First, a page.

The personal exemption reduces the taxable income of taxpayers with adjusted gross income lower than $384,000 ($436,300 for married couples filing jointly), and can be used by both taxpayers claiming the standard deduction or choosing to itemize. Those who itemize and have incomes below the phase-out level lose the personal exemption.

The new standard deduction is:

Married taxpayers filing jointly: $24,000

Single filers with children: $18,000

Single filers without children: $12,000

Taxpayers using the standard deduction remove $900 billion from their taxable income annually:

Income brackets:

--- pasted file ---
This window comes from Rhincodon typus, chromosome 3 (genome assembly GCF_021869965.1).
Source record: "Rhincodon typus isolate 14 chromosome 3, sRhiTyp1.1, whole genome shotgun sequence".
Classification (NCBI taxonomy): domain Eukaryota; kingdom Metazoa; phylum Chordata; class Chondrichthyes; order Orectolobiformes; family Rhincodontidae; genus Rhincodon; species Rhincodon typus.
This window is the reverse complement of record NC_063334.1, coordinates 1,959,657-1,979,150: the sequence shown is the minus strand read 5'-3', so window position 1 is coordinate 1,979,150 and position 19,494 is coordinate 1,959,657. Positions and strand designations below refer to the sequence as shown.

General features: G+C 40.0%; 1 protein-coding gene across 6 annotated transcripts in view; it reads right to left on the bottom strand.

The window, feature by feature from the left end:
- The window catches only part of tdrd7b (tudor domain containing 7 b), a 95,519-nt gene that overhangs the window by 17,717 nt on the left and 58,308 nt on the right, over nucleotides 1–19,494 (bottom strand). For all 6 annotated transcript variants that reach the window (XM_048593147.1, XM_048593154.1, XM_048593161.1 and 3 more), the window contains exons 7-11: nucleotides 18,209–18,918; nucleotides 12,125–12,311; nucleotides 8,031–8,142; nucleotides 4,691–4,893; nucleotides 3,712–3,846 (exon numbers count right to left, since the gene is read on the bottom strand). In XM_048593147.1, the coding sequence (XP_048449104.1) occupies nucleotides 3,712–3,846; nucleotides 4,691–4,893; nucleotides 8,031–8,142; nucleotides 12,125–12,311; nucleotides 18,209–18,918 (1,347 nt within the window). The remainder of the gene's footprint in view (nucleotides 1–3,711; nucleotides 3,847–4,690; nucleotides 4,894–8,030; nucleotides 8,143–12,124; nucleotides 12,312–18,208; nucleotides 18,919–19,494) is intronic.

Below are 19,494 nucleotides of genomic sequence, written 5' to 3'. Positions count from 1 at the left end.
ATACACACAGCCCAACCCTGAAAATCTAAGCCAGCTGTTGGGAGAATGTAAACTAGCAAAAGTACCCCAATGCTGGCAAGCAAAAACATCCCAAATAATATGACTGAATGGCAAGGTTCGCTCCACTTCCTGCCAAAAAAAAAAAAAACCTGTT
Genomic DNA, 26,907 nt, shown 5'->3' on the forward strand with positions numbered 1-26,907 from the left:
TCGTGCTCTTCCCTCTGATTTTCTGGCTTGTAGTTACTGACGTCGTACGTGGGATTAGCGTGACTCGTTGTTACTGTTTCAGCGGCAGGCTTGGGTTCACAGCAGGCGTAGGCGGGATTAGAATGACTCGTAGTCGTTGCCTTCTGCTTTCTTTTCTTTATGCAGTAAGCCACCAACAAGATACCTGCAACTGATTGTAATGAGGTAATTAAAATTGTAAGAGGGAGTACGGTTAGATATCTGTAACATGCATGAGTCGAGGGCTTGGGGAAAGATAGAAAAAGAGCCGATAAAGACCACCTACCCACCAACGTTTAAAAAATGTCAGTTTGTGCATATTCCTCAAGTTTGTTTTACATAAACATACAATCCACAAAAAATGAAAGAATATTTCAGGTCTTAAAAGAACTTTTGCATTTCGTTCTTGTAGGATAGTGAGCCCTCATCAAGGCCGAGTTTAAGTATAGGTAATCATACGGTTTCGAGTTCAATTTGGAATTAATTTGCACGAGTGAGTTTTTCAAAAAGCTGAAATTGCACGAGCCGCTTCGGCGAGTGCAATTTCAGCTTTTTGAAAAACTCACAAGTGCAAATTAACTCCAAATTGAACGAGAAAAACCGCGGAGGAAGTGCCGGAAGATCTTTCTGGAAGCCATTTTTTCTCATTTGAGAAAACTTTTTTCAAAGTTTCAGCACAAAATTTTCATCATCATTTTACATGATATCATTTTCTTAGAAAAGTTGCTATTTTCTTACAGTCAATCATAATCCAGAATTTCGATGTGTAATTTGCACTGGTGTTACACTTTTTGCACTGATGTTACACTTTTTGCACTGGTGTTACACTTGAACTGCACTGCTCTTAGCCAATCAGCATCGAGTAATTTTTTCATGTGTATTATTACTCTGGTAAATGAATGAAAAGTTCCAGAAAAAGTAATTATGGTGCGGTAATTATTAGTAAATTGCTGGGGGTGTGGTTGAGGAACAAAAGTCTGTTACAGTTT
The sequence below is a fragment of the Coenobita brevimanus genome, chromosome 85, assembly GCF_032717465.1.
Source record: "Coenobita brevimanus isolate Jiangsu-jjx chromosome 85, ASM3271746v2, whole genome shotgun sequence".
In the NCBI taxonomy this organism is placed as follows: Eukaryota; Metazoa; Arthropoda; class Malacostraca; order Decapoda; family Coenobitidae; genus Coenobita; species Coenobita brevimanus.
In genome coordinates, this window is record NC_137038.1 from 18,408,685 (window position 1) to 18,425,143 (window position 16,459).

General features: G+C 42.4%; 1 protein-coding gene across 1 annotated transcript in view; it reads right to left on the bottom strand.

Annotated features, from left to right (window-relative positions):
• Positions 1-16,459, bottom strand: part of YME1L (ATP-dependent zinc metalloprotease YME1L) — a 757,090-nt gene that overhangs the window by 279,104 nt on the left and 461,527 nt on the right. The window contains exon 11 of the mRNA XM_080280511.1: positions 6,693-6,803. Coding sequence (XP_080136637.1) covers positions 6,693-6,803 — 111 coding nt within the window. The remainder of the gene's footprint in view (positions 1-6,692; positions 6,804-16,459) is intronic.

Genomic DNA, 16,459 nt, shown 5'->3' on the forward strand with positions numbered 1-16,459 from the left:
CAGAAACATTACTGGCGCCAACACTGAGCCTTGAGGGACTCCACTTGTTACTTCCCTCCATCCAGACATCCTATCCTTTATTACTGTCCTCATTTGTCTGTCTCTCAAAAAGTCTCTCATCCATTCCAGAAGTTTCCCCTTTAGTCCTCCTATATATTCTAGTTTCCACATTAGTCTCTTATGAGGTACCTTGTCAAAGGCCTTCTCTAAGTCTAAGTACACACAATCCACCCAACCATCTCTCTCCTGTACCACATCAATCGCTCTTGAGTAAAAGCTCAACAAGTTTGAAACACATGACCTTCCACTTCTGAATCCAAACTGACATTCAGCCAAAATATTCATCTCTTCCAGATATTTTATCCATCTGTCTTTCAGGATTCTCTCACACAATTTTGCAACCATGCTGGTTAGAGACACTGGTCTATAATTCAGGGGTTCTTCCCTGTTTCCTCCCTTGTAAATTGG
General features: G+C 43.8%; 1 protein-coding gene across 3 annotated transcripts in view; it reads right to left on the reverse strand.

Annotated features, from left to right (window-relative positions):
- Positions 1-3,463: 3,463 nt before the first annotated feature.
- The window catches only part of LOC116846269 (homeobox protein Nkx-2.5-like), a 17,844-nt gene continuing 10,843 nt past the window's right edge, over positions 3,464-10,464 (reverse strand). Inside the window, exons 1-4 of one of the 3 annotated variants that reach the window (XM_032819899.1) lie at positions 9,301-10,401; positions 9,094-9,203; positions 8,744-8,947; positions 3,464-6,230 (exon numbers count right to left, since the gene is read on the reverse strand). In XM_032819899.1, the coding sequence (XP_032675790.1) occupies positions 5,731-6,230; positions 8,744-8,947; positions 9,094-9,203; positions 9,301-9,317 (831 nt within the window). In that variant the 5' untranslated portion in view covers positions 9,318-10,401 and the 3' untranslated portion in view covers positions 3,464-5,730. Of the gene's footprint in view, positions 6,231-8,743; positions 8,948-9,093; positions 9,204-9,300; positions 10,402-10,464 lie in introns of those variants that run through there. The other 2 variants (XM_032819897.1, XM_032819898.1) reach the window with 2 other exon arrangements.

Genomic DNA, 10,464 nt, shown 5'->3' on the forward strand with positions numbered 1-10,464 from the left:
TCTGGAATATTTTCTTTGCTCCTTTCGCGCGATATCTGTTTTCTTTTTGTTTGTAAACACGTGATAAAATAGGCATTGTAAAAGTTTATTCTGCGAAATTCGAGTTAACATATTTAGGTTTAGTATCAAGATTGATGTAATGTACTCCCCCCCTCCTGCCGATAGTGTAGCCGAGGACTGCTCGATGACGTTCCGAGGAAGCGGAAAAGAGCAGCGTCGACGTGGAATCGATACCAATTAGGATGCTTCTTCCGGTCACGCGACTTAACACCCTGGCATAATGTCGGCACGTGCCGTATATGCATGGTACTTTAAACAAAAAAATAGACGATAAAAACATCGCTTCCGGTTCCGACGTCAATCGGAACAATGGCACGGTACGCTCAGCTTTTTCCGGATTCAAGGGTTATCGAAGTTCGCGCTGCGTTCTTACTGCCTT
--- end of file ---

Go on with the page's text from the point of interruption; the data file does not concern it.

The legislation retains deductions for charitable contributions, student loan interest, and education savings. It reduces but retains deductions for home mortgage interest, state and local taxes, medical expenses, and personal casualty losses. It eliminates most other deductions, including tax preparation expenses, moving expenses, and alimony payments.

In addition, it repeals the limitation on itemized deductions (i.e., the so-called Pease provision) currently in place for high-income taxpayers.

Taxpayers who choose to itemize do not pay tax on roughly $1.2 trillion in income annually:

Income brackets:


Aggregate amount of select deductions:

Additional information on the Mortgage Interest Deduction, the Charitable Deduction, and the State and Local Deduction


Average tax savings per return (family unit) by income (2015):

Income QuintileState & Local Tax DeductionMortgage Interest DeductionCharitable Deduction
Bottom 20% ($0-$8k)$7$3$1
Second 20% ($8k-$31k)$35$17$10
Middle 20% ($31k-$61k)$144$84$45